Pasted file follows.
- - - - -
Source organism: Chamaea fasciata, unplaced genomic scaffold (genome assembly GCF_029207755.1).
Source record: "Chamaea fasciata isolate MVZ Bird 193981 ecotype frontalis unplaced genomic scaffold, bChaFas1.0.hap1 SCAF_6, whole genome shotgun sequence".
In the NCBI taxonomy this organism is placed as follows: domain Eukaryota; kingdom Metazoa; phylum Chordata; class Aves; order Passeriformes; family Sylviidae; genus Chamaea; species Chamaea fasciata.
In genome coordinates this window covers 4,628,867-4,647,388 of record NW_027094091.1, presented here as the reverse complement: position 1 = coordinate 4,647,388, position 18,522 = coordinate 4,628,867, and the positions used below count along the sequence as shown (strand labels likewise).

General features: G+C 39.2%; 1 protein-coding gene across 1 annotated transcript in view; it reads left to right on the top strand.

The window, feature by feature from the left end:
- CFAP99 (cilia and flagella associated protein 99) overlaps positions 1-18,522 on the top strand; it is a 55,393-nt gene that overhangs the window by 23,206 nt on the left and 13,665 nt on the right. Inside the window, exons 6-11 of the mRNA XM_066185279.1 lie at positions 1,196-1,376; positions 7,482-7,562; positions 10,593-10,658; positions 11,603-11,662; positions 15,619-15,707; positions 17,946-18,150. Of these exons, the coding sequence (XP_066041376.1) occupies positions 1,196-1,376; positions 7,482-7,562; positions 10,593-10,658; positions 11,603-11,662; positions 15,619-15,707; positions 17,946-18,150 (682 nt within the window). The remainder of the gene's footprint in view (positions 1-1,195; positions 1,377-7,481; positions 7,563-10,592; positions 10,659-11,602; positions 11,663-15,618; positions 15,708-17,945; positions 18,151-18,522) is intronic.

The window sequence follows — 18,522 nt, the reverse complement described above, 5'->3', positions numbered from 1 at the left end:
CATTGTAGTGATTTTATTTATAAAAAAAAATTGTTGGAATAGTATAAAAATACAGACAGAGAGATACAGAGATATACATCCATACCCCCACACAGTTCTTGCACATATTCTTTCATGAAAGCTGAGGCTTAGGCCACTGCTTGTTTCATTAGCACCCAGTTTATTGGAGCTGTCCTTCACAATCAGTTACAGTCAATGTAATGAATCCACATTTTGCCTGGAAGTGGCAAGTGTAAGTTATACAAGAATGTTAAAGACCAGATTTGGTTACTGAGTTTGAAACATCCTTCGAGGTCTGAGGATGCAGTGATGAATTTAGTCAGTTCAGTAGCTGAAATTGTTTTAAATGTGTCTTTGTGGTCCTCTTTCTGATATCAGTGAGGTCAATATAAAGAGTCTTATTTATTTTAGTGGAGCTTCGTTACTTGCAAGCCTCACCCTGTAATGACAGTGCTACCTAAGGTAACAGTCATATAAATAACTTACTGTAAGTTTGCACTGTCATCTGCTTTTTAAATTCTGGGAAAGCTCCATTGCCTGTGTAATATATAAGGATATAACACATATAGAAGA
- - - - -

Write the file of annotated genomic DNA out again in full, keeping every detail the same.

Source organism: Chamaea fasciata, unplaced genomic scaffold (genome assembly GCF_029207755.1).
Source record: "Chamaea fasciata isolate MVZ Bird 193981 ecotype frontalis unplaced genomic scaffold, bChaFas1.0.hap1 SCAF_6, whole genome shotgun sequence".
In the NCBI taxonomy this organism is placed as follows: domain Eukaryota; kingdom Metazoa; phylum Chordata; class Aves; order Passeriformes; family Sylviidae; genus Chamaea; species Chamaea fasciata.
In genome coordinates this window covers 4,628,867-4,647,388 of record NW_027094091.1, presented here as the reverse complement: position 1 = coordinate 4,647,388, position 18,522 = coordinate 4,628,867, and the positions used below count along the sequence as shown (strand labels likewise).

General features: G+C 39.2%; 1 protein-coding gene across 1 annotated transcript in view; it reads left to right on the top strand.

The window, feature by feature from the left end:
- CFAP99 (cilia and flagella associated protein 99) overlaps positions 1-18,522 on the top strand; it is a 55,393-nt gene that overhangs the window by 23,206 nt on the left and 13,665 nt on the right. Inside the window, exons 6-11 of the mRNA XM_066185279.1 lie at positions 1,196-1,376; positions 7,482-7,562; positions 10,593-10,658; positions 11,603-11,662; positions 15,619-15,707; positions 17,946-18,150. Of these exons, the coding sequence (XP_066041376.1) occupies positions 1,196-1,376; positions 7,482-7,562; positions 10,593-10,658; positions 11,603-11,662; positions 15,619-15,707; positions 17,946-18,150 (682 nt within the window). The remainder of the gene's footprint in view (positions 1-1,195; positions 1,377-7,481; positions 7,563-10,592; positions 10,659-11,602; positions 11,663-15,618; positions 15,708-17,945; positions 18,151-18,522) is intronic.

The window sequence follows — 18,522 nt, the reverse complement described above, 5'->3', positions numbered from 1 at the left end:
CATTGTAGTGATTTTATTTATAAAAAAAAATTGTTGGAATAGTATAAAAATACAGACAGAGAGATACAGAGATATACATCCATACCCCCACACAGTTCTTGCACATATTCTTTCATGAAAGCTGAGGCTTAGGCCACTGCTTGTTTCATTAGCACCCAGTTTATTGGAGCTGTCCTTCACAATCAGTTACAGTCAATGTAATGAATCCACATTTTGCCTGGAAGTGGCAAGTGTAAGTTATACAAGAATGTTAAAGACCAGATTTGGTTACTGAGTTTGAAACATCCTTCGAGGTCTGAGGATGCAGTGATGAATTTAGTCAGTTCAGTAGCTGAAATTGTTTTAAATGTGTCTTTGTGGTCCTCTTTCTGATATCAGTGAGGTCAATATAAAGAGTCTTATTTATTTTAGTGGAGCTTCGTTACTTGCAAGCCTCACCCTGTAATGACAGTGCTACCTAAGGTAACAGTCATATAAATAACTTACTGTAAGTTTGCACTGTCATCTGCTTTTTAAATTCTGGGAAAGCTCCATTGCCTGTGTAATATATAAGGATATAACACATATAGAAGA